Opinion

Remembering our agricultural roots

Male plants carry pollen sacks which, if they pollinate a whole field, could cost the farmer hundreds of thousands of dollars. (CJ photo by Brooke Conra)
Male plants carry pollen sacks which, if they pollinate a whole field, could cost the farmer hundreds of thousands of dollars. (CJ photo by Brooke Conra)

Nearly half a million North Carolinians work in food processing plants. These workers rely on this sector to put food on their table, pay their mortgages, and secure a better future for their families; and these opportunities, along with the economic success of the state, are coming under fire as the Biden administration plans to cut the nation’s greenhouse gas emissions in half by 2030. This plan claims it will “prioritize American workers,” but those that work factories and factory farms will be hit the hardest by this policy shift.

The Tar Heel state boasted a GDP of approximately $566 billion in 2018. That’s the 11th largest state economy in America. If the state were a sovereign nation, it would rank 22nd globally in terms of GDP. With Charlotte becoming the financial hub of the south and RTP luring in a multitude of firms has certainly contributed to the state’s success, the heart of the economy remains in agriculture and food processing. Nearly one-fifth of the state’s GDP was a result of manufacturing, and food processing plants dominate this number.

Almost 1 in 10 people in the state’s workforce are employed by this sector since firms like Butterball, Smithfield, and Tyson have set up shop here. North Carolina is home to the second-largest network of livestock processing plants in the nation. According to the USDA, farmers within this state had nine million hogs, thirty million turkeys, and 961,300,000 chickens in 2020. All eyes might be on the state every four years when elections roll around, but we play a vital role when it comes to food security in America. Grilling hot dogs on the Fourth of July, buffalo wings for Super Bowl Sunday, Thanksgiving dinners, or even family meals in any given household across the nation would not be possible without the people of North Carolina going to work every morning.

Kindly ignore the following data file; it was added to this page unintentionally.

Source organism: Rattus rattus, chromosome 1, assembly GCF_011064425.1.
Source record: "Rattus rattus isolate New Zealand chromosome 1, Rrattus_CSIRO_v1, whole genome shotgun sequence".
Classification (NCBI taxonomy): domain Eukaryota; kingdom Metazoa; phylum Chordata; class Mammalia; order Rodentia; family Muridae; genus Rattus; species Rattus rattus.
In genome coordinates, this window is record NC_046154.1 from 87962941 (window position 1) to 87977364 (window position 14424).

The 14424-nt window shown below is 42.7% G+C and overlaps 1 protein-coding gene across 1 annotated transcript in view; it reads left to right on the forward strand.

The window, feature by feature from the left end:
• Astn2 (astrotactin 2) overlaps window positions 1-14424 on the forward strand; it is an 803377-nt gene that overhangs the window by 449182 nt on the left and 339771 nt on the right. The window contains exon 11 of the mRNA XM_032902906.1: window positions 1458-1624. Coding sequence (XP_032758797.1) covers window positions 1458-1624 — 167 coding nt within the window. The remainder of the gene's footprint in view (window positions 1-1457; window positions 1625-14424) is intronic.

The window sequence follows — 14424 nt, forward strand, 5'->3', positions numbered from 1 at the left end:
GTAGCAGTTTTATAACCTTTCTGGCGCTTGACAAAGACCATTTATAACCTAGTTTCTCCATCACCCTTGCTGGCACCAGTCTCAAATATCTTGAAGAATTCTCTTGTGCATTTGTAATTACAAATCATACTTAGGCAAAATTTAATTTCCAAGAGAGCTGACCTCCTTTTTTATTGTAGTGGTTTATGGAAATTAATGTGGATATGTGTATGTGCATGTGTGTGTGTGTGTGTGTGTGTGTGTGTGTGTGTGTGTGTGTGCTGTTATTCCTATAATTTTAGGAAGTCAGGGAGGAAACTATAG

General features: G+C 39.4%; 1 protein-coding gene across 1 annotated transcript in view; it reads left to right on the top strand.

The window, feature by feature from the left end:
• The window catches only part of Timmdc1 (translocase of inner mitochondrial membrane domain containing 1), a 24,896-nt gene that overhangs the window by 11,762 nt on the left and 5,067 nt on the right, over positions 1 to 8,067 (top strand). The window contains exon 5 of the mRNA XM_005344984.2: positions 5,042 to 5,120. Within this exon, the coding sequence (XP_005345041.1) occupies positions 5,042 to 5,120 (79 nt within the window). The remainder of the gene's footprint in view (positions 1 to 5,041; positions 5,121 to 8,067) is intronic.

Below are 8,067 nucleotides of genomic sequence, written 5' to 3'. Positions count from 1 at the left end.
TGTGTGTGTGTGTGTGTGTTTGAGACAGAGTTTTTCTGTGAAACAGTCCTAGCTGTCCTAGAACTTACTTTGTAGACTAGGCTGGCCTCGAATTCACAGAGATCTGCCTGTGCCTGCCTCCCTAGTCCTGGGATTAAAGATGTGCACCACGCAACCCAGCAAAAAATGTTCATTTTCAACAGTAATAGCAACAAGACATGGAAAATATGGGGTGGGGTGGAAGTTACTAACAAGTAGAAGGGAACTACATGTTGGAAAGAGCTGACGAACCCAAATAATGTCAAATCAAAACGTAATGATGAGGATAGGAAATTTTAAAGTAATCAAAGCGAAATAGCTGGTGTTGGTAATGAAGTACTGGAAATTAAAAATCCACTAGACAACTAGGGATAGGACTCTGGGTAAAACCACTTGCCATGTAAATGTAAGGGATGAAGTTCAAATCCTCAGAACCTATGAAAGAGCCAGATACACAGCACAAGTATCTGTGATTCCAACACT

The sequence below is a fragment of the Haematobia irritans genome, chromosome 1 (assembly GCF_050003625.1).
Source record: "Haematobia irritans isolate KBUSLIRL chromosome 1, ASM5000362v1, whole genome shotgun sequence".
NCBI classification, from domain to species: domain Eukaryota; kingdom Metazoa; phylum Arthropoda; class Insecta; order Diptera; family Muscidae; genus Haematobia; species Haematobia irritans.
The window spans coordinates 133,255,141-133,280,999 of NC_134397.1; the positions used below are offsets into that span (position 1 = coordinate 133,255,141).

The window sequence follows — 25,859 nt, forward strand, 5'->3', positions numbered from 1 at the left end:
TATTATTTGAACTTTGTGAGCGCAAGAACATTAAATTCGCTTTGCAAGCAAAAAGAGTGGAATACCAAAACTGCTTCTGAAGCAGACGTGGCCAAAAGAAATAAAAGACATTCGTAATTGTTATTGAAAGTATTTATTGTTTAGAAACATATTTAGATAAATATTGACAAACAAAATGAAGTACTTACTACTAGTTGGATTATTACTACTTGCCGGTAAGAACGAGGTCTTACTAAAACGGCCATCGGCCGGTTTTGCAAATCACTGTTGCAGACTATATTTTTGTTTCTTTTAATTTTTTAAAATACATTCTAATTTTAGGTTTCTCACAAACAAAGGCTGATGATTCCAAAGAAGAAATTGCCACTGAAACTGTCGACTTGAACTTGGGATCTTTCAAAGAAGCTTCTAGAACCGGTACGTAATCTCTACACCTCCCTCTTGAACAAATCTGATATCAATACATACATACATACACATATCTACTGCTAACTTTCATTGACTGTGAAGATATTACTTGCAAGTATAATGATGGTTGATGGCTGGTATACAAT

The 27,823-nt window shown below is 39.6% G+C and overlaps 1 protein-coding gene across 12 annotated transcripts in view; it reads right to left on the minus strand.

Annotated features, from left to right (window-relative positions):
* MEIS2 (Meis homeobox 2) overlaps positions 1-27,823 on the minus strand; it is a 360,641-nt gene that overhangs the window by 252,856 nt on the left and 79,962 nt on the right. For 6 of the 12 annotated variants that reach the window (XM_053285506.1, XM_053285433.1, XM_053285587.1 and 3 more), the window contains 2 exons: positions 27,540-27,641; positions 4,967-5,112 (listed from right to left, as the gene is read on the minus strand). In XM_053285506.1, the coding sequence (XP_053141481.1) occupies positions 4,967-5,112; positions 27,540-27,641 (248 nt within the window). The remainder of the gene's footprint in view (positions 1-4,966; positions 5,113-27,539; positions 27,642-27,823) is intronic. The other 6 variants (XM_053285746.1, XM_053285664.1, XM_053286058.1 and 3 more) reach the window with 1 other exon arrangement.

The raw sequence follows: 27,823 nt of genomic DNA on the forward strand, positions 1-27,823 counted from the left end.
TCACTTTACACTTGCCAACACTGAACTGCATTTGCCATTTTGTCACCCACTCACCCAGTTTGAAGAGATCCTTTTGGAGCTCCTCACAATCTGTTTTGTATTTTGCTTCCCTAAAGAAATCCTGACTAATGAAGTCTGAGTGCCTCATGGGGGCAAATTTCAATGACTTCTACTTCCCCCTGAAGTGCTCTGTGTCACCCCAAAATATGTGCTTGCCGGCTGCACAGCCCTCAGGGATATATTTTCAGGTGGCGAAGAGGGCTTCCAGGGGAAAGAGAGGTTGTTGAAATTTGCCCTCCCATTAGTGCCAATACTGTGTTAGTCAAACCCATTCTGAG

In the last 25 years, North Carolina has received a combined $7.67 billion in federal agricultural subsidies. Subsidies can help keep domestic producers competitive in international markets but are funded by an unnecessary tax burden imposed on the people. In 2010, the state received nearly $300 million from the federal government, and this figure was reduced to $185 million by 2020. This is because increased innovation within the sector has led to more efficient farming and processing methods which, in turn, reduced the need for massive subsidies. We must continue to foster development and innovation in this sector so North Carolinian agriculture can remain competitive in both national and international markets.

The 2018 Farm Bill allocated less than a quarter of its budget to things like crop insurance programs, conservation efforts, and research. This is concerning because these programs are crucial to North Carolina’s agricultural success. Tom Vilsack, former governor of Iowa and Obama’s Agriculture Secretary, has been brought back in by the new administration. The Biden administration is still in its infancy, so it is hard to gauge what their policies will be from an agricultural standpoint. However, it’s clear that this sector of the economy is not a priority, as the president tours Europe while American workers struggle to recover from the pandemic. While the claims that President Biden plans to limit the amount of meat we can consume, or ban it altogether, were false, the underlying concerns are not unfounded.

Factory farms are a significant contributor to greenhouse gas emissions in this country, but they are also an economic boon. The people of North Carolina cannot wait for the federal government to dictate which parts of the state’s economy can thrive and which ones must suffer. There is no denying that the nation needs to switch to a more diverse, reliable energy portfolio. The Colonial pipeline debacle is a perfect example of why. However, this shift must be done in a way in which we ensure that more good is done than harm. Our local and state officials need to develop long-term plans that will preserve the livelihoods of their constituents, along with the economic success of North Carolina. Coach K and Roy Williams may have brought national attention to the Old North State, but our importance to this country is far greater than March Madness. The people of North Carolina have played a vital role in the development of this nation, and ought to continue by being at the forefront of its future.

Carter Reilly is an intern at the John Locke Foundation and a student at Loyola University Maryland.